Figure 10: Maximum bubble velocity versus surface
tension in conditions off=25 kHz, a) Pe=1.2 bar; b) Pe=1.3
bar; c)Pe=1.5 bar; Ro=4, 7, and 10 pm.
S3000
2000
14000
3000
2000
10000
C)
8000
6000
4000
S 002 0.04 006 008 01 01:
S(N/m)
RO =4 pm
R =7 Tpm 
RO = 10 Pm
0 0.02 0.04 006 0.08 0.1 0.1:
o (N/m)
 RD=7 pm
RO RD= 10 pm
0 0 02 0 04 0 06 008 0 1 0.1
o(N/m)
Figure 11: Maximum bubble velocity versus surface
tension in conditions off=5 kHz, a) Pe=1.2 bar; b) Pe=1.3
bar; c)Pe=1.5 bar; Ro=4, 7, and 10 gm.
0 002 004 006
S(N/m)
RO =4 pm
 ^^ R0 = 10 #rn
RO =4 pm
RO=7
    R= lO pm
008
0.1 012
2
Conclusions
In the present study we have studied surface tension effects
on the dynamics of spherical and nonspherical cavitation
bubbles in different conditions of bubble content and
ambient liquid. Gilmore model is used for simulation of
spherical bubble dynamics and NavierStokes and energy
equations in conjunction with VOF method are used to
simulate bubble collapse adjacent to a rigid wall. Results
show that in the whole range of pressure difference between
bubble content and ambient liquid, and initial bubble radius,
surface tension does not have any important roles in
collapse stage of cavitation bubbles. But, simulation of
growth and collapse stages of spherical bubble dynamics in
an acoustic pressure field shows that surface tension has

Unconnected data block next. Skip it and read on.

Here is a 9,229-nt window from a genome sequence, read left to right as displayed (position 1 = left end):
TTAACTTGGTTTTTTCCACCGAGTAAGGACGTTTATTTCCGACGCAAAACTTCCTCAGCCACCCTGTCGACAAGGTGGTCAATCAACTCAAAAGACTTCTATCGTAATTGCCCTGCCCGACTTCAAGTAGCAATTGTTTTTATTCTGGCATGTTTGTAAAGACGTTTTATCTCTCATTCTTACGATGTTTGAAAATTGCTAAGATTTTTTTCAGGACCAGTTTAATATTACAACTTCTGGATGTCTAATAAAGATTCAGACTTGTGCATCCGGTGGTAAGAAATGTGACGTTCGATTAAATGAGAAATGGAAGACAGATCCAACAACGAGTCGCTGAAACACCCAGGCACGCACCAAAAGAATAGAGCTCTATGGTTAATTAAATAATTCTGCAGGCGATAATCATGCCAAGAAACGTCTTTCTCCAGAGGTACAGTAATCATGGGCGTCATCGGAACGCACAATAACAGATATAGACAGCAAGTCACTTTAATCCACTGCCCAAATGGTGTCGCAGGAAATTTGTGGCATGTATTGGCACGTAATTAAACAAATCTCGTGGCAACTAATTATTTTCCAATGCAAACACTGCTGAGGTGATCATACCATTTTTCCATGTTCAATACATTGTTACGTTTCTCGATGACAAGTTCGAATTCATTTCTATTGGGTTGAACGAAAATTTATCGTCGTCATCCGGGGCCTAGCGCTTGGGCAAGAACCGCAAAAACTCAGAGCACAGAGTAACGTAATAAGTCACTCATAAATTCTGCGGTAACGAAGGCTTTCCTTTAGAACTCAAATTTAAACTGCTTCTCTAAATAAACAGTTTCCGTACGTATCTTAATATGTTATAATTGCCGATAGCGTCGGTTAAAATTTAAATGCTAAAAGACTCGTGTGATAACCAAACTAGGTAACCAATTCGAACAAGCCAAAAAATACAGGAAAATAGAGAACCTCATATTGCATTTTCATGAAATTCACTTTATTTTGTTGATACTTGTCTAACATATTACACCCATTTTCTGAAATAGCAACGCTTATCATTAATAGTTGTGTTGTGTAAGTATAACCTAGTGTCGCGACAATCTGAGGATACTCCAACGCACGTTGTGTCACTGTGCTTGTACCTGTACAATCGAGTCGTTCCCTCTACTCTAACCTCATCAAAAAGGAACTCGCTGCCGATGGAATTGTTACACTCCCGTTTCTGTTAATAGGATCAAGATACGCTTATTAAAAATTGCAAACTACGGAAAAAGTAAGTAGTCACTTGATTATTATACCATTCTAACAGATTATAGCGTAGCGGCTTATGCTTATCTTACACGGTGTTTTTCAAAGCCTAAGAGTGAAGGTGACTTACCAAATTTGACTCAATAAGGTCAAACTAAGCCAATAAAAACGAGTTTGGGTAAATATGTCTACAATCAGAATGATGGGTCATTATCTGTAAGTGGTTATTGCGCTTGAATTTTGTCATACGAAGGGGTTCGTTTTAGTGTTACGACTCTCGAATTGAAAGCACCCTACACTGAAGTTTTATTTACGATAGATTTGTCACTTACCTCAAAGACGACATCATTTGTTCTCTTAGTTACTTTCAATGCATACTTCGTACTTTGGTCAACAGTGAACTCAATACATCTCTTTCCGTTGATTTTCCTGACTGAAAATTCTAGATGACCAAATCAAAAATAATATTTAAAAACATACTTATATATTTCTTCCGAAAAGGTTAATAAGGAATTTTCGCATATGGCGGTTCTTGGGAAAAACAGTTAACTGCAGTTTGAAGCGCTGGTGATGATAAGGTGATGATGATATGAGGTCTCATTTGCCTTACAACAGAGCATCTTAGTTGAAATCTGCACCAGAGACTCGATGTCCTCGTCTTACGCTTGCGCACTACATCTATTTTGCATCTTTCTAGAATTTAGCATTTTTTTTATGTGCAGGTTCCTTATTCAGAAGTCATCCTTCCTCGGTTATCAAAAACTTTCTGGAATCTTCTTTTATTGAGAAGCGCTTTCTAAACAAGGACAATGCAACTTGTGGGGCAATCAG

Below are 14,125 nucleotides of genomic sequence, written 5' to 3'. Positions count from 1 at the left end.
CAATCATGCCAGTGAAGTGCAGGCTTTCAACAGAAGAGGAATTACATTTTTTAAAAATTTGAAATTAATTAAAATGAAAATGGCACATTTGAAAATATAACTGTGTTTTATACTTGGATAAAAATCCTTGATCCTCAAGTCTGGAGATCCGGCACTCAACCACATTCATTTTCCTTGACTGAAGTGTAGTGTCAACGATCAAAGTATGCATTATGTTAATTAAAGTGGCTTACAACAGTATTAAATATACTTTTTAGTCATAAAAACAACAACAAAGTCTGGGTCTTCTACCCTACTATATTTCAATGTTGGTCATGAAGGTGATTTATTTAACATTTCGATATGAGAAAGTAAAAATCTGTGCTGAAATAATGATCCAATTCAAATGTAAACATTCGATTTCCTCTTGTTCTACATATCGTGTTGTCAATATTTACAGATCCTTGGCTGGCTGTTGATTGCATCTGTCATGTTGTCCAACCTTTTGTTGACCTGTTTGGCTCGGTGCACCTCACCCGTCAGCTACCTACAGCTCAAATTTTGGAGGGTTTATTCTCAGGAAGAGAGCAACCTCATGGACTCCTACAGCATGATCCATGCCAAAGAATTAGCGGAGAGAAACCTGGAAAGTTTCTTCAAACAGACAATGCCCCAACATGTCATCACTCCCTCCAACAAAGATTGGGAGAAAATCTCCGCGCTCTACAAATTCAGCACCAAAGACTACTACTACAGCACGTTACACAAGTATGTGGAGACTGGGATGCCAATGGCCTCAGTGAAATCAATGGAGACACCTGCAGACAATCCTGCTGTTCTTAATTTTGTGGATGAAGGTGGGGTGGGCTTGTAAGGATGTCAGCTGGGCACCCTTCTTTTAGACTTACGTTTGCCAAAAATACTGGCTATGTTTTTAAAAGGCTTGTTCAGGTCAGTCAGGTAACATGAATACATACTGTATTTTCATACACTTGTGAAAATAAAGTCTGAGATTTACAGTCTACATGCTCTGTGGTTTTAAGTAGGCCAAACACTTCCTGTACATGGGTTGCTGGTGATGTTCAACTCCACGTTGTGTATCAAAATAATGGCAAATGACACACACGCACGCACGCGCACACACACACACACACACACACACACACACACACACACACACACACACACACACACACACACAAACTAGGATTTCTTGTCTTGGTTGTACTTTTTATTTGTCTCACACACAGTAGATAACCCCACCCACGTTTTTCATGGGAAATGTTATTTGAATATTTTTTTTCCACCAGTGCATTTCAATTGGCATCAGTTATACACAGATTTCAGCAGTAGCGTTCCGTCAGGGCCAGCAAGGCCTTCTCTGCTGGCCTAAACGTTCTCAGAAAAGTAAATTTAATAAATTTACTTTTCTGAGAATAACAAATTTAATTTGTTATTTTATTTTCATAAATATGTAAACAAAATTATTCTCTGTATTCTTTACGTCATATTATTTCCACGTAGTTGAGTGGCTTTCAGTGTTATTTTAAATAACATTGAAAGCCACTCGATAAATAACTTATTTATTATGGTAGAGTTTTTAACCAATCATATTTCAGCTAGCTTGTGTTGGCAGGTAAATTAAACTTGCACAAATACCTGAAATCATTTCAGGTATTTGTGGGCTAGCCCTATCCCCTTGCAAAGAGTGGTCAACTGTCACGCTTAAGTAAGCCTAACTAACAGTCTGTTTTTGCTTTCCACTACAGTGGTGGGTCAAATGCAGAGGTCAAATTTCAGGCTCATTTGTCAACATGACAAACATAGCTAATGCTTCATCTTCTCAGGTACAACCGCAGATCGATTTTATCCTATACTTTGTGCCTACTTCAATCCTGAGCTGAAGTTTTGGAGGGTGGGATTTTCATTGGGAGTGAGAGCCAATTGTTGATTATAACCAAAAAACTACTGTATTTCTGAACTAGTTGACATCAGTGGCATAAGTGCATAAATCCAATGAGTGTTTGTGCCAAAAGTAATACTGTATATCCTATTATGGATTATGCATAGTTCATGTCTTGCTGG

important effects on growth stage, and results in more
violent collapse stages. However, this effect becomes less
significant in high values of pressure amplitude and lower
values of pressure frequency.
References
Benjamin, T.B. & Ellis, A.T. The collapse of cavitation
bubbles and the pressure thereby produced against solid
boundaries. Phil. Trans. R. Soc. Lond. A Vol. 260, 221240
(1966)
Brennen, C.E. Cavitation and Bubble Dynamics. Oxford
University Press (1995)
Fay, J.A. Molecular Thermodynamics. AddisonWesley,
Reading, MA (1965)
Gibson, D.C. Cavitation adjacent to plane boundaries. In
Proc. Third Australasian Conference on Hydraulics and
Fluid Mechanics. The Australian Institution of Engineers
(1968)
Gilmore, F.R. Hydrodynamics laboratory report 26.4,
California Institute of Technology (1952)
Hatsopoulos, G.N. & Keenan, J.H. Principles of General
Thermodynamics. Wiley, New York, (1965)
Hirschfelder, J.O., Curtiss, C.F. & Bird, R.B. Molecular
Theory of Gases and Liquids, Wiley, New York (1954)
Holzfuss, J. Unstable diffusion and chemical dissociation of
a single sonoluminescing bubble. Phys. Rev. E Vol. 71,
026304 (2005)
Holzfuss, J., RUggeberg, M. & Billo, A. Shock Wave
Emissions of a Sonoluminescing Bubble. Phys. Rev. Lett.
Vol. 81, 54345437 (1998)
Iwai, Y & Li, S. Cavitation erosion in waters having
different surface tensions. Wear Vol. 254, 19 (2003)
Kamath, VA., Prosperetti, A. and Egolfopoulos, F.N. A
theoretical study of sonoluminescence. J. Acoust. Soc. Am.
Vol. 94, 248260 (1993)
7th International Conference on Multiphase Flow